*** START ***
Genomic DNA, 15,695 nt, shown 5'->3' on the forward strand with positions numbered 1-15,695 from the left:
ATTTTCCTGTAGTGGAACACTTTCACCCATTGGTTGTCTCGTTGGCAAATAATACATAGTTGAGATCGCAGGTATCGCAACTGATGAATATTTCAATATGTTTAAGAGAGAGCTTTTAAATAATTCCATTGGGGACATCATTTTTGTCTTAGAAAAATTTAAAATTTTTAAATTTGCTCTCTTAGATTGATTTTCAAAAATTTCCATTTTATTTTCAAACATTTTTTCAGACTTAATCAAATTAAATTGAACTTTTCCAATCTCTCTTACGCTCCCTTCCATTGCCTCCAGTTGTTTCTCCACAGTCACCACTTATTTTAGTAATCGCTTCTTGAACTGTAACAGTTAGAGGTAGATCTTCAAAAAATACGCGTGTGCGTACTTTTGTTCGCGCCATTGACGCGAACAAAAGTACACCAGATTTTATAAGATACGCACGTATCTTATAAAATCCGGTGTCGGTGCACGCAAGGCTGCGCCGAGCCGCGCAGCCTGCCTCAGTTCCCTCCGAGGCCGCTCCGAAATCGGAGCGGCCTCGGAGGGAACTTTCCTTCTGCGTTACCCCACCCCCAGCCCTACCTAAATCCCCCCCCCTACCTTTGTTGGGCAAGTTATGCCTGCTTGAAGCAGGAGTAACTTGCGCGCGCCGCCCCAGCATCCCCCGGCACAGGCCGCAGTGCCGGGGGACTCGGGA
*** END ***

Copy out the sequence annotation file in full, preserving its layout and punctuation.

Genomic DNA, 15,695 nt, shown 5'->3' on the forward strand with positions numbered 1-15,695 from the left:
ATTTTCCTGTAGTGGAACACTTTCACCCATTGGTTGTCTCGTTGGCAAATAATACATAGTTGAGATCGCAGGTATCGCAACTGATGAATATTTCAATATGTTTAAGAGAGAGCTTTTAAATAATTCCATTGGGGACATCATTTTTGTCTTAGAAAAATTTAAAATTTTTAAATTTGCTCTCTTAGATTGATTTTCAAAAATTTCCATTTTATTTTCAAACATTTTTTCAGACTTAATCAAATTAAATTGAACTTTTCCAATCTCTCTTACGCTCCCTTCCATTGCCTCCAGTTGTTTCTCCACAGTCACCACTTATTTTAGTAATCGCTTCTTGAACTGTAACAGTTAGAGGTAGATCTTCAAAAAATACGCGTGTGCGTACTTTTGTTCGCGCCATTGACGCGAACAAAAGTACACCAGATTTTATAAGATACGCACGTATCTTATAAAATCCGGTGTCGGTGCACGCAAGGCTGCGCCGAGCCGCGCAGCCTGCCTCAGTTCCCTCCGAGGCCGCTCCGAAATCGGAGCGGCCTCGGAGGGAACTTTCCTTCTGCGTTACCCCACCCCCAGCCCTACCTAAATCCCCCCCCCTACCTTTGTTGGGCAAGTTATGCCTGCTTGAAGCAGGAGTAACTTGCGCGCGCCGCCCCAGCATCCCCCGGCACAGGCCGCAGTGCCGGGGGACTCGGGA